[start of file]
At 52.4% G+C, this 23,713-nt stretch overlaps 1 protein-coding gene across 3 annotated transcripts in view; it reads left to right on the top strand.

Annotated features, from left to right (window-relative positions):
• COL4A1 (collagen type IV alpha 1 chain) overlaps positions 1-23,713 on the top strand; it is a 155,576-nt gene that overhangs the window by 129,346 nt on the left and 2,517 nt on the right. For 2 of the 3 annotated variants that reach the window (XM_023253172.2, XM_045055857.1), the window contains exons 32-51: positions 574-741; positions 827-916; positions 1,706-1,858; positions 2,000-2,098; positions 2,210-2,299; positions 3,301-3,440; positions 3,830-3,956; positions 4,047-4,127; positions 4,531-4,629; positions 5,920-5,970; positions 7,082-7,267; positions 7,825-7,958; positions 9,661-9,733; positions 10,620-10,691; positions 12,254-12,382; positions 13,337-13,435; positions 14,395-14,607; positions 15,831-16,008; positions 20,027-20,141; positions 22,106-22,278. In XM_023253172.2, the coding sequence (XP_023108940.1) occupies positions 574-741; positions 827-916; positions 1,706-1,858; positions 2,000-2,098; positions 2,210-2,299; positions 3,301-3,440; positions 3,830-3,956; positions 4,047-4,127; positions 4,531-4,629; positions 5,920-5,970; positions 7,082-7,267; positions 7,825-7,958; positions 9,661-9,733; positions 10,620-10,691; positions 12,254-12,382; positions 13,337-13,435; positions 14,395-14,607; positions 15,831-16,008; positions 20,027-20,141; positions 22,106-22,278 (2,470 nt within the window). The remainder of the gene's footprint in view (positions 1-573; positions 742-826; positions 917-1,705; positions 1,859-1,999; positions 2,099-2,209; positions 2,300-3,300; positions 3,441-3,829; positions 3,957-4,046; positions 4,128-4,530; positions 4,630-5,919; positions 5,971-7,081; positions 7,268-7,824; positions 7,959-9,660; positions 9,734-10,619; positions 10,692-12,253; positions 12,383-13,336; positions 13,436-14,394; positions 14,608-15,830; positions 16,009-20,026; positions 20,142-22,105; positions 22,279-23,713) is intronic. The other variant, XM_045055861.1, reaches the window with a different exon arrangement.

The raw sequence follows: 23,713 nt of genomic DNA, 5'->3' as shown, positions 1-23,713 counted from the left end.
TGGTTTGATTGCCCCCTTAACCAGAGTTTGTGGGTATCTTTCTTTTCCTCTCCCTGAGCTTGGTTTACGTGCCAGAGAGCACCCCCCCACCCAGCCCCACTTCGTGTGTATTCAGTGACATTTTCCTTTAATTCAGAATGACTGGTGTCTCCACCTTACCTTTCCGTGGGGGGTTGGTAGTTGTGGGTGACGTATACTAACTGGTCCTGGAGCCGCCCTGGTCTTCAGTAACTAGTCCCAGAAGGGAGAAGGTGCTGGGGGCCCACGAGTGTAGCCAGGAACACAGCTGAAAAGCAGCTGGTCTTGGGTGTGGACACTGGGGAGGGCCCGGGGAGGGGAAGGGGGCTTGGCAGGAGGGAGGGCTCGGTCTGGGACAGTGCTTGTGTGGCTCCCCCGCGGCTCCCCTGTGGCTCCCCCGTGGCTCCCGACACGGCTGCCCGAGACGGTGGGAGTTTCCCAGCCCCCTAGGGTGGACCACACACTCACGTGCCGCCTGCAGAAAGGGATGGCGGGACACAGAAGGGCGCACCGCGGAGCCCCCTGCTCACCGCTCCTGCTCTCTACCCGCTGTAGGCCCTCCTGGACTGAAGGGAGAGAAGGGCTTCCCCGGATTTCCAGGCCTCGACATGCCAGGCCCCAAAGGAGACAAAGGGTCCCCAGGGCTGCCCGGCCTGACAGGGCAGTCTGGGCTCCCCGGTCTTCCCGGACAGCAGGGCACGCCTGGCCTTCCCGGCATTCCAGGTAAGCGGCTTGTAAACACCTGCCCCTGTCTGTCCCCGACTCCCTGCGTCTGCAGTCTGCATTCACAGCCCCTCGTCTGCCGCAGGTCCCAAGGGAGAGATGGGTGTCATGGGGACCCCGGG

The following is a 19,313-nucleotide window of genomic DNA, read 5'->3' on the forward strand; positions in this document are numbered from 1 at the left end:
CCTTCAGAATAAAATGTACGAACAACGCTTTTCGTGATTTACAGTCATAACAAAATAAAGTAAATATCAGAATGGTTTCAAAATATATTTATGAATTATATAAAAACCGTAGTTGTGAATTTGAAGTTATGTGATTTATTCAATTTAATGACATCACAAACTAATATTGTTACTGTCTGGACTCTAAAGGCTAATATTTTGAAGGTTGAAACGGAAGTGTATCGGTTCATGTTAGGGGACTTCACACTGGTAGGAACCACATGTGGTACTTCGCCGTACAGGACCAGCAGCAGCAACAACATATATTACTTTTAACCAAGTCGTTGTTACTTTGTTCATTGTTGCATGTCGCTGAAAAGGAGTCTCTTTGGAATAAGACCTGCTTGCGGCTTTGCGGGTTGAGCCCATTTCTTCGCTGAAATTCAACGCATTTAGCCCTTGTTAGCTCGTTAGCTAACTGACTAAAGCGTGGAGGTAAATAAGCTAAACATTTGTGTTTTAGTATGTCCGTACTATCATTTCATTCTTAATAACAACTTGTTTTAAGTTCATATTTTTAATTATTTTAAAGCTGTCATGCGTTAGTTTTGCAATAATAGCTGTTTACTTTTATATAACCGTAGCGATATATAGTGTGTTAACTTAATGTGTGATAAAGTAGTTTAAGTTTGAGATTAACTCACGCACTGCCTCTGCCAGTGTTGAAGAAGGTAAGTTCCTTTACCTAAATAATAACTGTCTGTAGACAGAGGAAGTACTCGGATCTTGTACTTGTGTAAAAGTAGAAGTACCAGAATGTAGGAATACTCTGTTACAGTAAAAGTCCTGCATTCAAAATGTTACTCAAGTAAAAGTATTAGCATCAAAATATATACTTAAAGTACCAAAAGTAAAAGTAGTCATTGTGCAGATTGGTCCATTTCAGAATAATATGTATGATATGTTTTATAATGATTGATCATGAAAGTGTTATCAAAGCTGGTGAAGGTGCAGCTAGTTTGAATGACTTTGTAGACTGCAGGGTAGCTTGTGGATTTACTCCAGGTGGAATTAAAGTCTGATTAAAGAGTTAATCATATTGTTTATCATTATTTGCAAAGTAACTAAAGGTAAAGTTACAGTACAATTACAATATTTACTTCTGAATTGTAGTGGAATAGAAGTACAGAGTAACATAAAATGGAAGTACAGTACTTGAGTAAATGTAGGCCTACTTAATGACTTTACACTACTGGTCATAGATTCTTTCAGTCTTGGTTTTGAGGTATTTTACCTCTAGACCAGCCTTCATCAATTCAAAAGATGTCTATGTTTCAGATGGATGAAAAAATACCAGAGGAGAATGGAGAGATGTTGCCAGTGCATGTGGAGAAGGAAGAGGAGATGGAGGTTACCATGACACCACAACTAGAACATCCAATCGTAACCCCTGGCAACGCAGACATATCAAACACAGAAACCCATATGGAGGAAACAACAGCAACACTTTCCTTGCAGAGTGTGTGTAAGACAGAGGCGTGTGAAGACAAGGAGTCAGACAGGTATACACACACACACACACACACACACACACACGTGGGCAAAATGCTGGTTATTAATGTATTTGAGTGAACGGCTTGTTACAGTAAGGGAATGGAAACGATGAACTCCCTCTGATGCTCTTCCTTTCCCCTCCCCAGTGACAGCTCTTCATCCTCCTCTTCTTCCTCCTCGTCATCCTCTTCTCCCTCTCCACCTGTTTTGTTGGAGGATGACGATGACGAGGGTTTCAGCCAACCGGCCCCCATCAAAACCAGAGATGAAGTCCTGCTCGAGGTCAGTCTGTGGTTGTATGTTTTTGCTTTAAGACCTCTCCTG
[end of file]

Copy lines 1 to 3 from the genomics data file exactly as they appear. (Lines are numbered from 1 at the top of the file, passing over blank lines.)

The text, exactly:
At 52.4% G+C, this 23,713-nt stretch overlaps 1 protein-coding gene across 3 annotated transcripts in view; it reads left to right on the top strand.

Annotated features, from left to right (window-relative positions):
• COL4A1 (collagen type IV alpha 1 chain) overlaps positions 1-23,713 on the top strand; it is a 155,576-nt gene that overhangs the window by 129,346 nt on the left and 2,517 nt on the right. For 2 of the 3 annotated variants that reach the window (XM_023253172.2, XM_045055857.1), the window contains exons 32-51: positions 574-741; positions 827-916; positions 1,706-1,858; positions 2,000-2,098; positions 2,210-2,299; positions 3,301-3,440; positions 3,830-3,956; positions 4,047-4,127; positions 4,531-4,629; positions 5,920-5,970; positions 7,082-7,267; positions 7,825-7,958; positions 9,661-9,733; positions 10,620-10,691; positions 12,254-12,382; positions 13,337-13,435; positions 14,395-14,607; positions 15,831-16,008; positions 20,027-20,141; positions 22,106-22,278. In XM_023253172.2, the coding sequence (XP_023108940.1) occupies positions 574-741; positions 827-916; positions 1,706-1,858; positions 2,000-2,098; positions 2,210-2,299; positions 3,301-3,440; positions 3,830-3,956; positions 4,047-4,127; positions 4,531-4,629; positions 5,920-5,970; positions 7,082-7,267; positions 7,825-7,958; positions 9,661-9,733; positions 10,620-10,691; positions 12,254-12,382; positions 13,337-13,435; positions 14,395-14,607; positions 15,831-16,008; positions 20,027-20,141; positions 22,106-22,278 (2,470 nt within the window). The remainder of the gene's footprint in view (positions 1-573; positions 742-826; positions 917-1,705; positions 1,859-1,999; positions 2,099-2,209; positions 2,300-3,300; positions 3,441-3,829; positions 3,957-4,046; positions 4,128-4,530; positions 4,630-5,919; positions 5,971-7,081; positions 7,268-7,824; positions 7,959-9,660; positions 9,734-10,619; positions 10,692-12,253; positions 12,383-13,336; positions 13,436-14,394; positions 14,608-15,830; positions 16,009-20,026; positions 20,142-22,105; positions 22,279-23,713) is intronic. The other variant, XM_045055861.1, reaches the window with a different exon arrangement.